The fact that the game takes up all day does put juniors off.

Whether I’d want to go T20 in the league, I’m not sure. I’m a purist. I’d maybe look at 40 overs a side.

The administrators

Mike Crossland

Pontefract & District League secretary

As a league we have tried several initiatives to halt the decline.

We’ve tried regionalizing teams to reduce travel but this wasn’t popular with clubs because it produced a large spread of ability within a division.

We’ve reduced the number of overs in a match, brought forward start times, reduced the cost of playing and introduced T20 cup competitions.

We’ve allowed the loan of senior and junior players from other teams and leagues.

We’ve also encouraged clubs to consider amalgamating with another club if they are struggling.

Unfortunately this is mostly without much success but we will keep trying to innovate.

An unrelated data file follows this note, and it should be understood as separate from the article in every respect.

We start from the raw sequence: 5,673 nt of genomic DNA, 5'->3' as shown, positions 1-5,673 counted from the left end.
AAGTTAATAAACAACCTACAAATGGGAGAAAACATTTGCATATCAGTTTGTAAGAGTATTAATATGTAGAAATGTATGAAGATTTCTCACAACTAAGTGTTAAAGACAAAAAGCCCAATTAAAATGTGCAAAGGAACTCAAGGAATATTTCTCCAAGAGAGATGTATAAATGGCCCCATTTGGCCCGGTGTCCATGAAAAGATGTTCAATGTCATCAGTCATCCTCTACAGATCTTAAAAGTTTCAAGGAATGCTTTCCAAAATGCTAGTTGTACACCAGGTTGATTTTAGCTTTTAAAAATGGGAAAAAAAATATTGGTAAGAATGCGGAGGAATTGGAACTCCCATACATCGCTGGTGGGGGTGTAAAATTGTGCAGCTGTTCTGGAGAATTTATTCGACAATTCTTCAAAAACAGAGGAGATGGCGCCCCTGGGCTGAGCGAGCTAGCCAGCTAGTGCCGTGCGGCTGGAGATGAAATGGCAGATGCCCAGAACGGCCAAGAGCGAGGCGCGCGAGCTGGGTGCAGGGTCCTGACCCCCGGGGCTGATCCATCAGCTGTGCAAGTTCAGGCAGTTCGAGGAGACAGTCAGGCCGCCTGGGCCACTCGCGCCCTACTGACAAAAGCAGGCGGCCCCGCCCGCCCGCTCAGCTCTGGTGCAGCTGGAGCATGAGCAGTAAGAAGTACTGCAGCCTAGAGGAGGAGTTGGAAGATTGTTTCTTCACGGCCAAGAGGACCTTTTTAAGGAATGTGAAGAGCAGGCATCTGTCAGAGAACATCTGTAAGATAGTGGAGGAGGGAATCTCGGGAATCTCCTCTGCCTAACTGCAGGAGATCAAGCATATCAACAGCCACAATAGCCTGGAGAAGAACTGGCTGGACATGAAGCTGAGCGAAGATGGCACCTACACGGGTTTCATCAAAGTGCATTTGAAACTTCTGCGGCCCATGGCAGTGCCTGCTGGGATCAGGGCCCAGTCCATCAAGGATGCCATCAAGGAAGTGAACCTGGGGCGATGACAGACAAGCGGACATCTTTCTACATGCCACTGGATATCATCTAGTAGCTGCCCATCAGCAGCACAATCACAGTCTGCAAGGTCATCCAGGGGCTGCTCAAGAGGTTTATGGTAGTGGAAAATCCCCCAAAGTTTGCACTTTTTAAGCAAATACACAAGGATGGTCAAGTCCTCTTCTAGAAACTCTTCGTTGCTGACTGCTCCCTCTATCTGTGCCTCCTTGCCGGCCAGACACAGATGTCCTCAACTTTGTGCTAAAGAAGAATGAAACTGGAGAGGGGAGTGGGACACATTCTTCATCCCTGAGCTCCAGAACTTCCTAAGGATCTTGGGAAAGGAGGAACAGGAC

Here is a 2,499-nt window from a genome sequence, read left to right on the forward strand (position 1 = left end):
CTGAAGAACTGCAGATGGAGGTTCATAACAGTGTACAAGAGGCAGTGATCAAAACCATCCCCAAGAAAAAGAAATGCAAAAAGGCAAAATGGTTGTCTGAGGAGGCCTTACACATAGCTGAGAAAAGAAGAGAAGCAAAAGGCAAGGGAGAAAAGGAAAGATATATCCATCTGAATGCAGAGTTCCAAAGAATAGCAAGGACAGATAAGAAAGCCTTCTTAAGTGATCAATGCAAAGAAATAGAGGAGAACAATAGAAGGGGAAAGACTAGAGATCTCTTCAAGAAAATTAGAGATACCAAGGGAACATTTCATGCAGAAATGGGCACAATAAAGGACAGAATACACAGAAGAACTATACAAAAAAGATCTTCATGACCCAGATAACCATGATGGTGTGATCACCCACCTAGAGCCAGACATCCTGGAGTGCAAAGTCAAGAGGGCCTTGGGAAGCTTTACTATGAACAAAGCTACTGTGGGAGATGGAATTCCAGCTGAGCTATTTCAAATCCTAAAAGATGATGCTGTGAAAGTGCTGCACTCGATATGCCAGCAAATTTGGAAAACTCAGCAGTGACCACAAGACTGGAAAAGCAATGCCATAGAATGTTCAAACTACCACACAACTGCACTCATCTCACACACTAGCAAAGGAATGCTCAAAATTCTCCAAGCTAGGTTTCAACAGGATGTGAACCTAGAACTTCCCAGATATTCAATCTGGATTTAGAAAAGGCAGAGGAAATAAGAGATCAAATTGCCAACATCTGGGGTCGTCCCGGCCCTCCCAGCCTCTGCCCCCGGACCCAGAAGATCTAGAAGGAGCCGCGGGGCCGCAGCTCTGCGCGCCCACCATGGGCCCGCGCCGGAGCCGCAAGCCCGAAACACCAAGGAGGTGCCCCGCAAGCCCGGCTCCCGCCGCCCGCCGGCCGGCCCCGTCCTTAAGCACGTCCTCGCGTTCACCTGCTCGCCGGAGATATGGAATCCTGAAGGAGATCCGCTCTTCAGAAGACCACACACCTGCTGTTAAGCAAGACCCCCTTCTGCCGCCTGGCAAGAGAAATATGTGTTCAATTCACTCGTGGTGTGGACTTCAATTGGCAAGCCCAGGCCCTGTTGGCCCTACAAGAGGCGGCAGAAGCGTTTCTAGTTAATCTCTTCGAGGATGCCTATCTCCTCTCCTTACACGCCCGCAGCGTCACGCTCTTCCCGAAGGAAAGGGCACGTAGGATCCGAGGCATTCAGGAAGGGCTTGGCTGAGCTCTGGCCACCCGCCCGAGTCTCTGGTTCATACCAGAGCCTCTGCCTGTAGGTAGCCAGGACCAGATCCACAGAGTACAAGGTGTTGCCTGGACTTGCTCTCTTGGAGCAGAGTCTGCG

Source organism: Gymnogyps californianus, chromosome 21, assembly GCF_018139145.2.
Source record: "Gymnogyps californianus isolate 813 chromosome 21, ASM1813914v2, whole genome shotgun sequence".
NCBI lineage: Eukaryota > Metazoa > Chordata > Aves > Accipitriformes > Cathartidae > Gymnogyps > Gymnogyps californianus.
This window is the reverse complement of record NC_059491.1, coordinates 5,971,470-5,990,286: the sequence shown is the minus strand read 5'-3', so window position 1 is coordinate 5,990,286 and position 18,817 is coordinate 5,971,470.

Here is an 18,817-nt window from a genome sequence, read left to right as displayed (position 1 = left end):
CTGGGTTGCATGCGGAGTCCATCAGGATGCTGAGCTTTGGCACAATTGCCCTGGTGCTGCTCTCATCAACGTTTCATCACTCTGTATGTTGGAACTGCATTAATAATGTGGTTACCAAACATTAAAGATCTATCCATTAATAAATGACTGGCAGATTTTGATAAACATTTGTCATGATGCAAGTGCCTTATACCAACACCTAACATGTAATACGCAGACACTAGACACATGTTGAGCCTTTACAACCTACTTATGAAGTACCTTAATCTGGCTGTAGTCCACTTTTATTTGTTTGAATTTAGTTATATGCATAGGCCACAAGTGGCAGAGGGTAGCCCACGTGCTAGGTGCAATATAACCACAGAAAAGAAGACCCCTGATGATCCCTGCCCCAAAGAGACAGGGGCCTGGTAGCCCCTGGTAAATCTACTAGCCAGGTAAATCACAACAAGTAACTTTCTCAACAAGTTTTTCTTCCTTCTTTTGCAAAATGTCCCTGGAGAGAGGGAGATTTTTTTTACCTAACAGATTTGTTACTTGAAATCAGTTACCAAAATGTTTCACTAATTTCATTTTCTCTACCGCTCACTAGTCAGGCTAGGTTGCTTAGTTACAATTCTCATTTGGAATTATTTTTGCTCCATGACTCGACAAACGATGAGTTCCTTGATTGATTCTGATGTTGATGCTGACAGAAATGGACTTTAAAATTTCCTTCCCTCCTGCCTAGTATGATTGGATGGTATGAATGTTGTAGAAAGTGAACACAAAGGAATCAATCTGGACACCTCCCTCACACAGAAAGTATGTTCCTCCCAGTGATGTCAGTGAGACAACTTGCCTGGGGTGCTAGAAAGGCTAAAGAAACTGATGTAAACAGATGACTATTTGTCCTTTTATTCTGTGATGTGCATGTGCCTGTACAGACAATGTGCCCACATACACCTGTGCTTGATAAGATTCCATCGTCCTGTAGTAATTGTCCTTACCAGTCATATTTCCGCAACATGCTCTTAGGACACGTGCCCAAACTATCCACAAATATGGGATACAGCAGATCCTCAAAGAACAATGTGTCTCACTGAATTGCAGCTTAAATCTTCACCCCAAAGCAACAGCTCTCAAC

It seems that it is a national problem and not solely restricted to cricket. Rugby union, for example, is facing the same downturn in participation.

David Ward

South Yorkshire Senior Cricket League CEO and cricket committee chairman

Across the South Yorkshire Senior Cricket League we’re in a fairly healthy position but it is a constant challenge to attract players, committee members, umpires, scorers and sponsors to ensure clubs can be run efficiently and games can be played.

Harworth struggled for players last year and folded in January this year. They’d also moved from Harworth to Wadworth in 2018 because of problems with ground maintenance by the local council, which no doubt contributed.